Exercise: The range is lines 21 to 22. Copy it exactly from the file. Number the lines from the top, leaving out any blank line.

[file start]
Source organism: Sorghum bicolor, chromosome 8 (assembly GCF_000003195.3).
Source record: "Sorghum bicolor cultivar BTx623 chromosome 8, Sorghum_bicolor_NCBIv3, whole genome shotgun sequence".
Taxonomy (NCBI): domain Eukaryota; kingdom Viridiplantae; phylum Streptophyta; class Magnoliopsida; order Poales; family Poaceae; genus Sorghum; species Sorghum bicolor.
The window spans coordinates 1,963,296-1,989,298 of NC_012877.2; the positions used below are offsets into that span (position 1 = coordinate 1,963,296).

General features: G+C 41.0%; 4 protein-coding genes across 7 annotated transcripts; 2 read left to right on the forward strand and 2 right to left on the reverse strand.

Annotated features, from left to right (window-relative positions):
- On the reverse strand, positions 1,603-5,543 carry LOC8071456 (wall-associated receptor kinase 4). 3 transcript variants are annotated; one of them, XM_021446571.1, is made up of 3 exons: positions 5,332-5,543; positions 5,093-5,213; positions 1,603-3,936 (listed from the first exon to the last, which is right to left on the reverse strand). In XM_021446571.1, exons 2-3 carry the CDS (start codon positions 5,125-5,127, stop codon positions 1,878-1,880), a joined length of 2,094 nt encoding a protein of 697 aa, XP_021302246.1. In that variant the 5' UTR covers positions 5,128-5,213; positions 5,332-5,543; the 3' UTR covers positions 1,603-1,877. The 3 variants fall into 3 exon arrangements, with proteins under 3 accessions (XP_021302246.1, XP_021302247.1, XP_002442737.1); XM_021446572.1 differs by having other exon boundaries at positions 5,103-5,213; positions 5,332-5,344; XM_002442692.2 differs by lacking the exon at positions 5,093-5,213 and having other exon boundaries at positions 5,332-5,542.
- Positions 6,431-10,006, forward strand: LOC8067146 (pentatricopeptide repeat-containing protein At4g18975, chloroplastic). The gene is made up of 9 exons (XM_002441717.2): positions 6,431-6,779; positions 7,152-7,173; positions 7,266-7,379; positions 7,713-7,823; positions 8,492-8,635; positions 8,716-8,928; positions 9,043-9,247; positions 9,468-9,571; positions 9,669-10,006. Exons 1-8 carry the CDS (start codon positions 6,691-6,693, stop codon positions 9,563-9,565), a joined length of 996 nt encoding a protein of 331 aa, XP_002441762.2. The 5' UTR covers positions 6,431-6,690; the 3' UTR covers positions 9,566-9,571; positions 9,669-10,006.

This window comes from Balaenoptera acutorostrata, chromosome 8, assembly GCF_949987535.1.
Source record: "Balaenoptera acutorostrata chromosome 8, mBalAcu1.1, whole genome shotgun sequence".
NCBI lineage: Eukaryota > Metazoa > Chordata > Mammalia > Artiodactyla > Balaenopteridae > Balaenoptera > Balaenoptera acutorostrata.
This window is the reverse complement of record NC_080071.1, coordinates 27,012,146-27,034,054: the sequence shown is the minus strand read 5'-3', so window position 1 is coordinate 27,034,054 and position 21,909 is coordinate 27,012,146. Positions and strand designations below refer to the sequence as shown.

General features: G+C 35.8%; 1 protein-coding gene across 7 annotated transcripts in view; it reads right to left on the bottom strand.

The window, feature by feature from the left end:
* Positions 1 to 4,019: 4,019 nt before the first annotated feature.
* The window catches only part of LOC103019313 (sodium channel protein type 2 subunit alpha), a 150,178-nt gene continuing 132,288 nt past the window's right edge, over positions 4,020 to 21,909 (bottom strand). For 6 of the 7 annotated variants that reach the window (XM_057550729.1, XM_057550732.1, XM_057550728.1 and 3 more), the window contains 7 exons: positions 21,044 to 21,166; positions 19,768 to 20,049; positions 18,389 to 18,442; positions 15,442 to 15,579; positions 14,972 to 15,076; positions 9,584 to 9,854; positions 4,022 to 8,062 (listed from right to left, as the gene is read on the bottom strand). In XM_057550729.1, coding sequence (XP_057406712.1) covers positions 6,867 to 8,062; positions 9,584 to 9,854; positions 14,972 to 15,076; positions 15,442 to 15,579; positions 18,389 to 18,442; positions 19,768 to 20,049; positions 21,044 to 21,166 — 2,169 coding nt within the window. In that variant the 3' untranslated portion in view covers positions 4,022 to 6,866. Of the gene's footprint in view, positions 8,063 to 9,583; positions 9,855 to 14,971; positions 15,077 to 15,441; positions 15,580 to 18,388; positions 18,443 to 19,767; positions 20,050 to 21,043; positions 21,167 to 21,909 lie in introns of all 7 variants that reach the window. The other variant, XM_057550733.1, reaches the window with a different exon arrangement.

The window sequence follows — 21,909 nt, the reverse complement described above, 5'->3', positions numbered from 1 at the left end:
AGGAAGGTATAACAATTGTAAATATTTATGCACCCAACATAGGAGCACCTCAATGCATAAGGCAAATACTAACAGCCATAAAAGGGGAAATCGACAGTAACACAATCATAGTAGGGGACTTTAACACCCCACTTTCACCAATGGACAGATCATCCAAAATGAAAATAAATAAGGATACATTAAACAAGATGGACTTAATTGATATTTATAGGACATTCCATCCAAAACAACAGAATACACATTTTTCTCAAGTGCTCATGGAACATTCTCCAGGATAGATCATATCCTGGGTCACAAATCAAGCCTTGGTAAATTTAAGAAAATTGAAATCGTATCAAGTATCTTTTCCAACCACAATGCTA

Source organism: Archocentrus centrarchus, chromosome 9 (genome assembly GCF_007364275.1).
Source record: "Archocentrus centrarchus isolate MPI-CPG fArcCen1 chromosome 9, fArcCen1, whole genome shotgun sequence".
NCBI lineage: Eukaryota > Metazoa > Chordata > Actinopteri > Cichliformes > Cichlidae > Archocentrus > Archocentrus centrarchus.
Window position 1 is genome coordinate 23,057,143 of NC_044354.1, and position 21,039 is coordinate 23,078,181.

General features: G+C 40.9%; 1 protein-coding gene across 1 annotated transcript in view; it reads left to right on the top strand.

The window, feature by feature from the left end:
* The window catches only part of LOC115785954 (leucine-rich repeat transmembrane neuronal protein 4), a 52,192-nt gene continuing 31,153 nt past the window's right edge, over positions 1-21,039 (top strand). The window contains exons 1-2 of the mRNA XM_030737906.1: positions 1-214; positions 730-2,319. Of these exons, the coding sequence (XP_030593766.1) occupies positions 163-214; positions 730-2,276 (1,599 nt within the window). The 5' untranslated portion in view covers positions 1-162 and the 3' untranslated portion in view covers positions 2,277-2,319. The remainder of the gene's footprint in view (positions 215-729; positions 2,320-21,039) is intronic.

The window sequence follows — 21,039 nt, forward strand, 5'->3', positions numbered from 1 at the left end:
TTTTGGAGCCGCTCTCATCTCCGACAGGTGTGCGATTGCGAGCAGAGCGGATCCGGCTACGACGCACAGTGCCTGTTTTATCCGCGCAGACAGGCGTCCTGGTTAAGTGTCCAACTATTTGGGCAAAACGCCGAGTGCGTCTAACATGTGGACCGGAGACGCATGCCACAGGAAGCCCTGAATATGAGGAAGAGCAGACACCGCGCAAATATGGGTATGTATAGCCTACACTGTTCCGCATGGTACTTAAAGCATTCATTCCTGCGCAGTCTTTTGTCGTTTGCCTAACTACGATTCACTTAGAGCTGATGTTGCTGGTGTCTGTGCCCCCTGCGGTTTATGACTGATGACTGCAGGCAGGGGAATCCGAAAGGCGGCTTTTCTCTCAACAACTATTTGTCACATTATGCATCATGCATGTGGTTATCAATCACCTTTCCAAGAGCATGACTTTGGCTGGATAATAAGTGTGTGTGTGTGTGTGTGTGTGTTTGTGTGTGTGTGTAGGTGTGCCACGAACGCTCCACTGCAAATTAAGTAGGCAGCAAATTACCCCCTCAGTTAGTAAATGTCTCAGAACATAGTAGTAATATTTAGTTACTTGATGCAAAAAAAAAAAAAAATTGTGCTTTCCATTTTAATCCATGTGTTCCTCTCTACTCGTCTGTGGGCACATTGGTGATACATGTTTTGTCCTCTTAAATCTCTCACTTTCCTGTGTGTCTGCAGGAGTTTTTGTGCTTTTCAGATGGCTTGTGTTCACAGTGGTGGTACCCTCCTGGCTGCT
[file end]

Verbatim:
NCBI lineage: Eukaryota > Metazoa > Chordata > Actinopteri > Cichliformes > Cichlidae > Archocentrus > Archocentrus centrarchus.
Window position 1 is genome coordinate 23,057,143 of NC_044354.1, and position 21,039 is coordinate 23,078,181.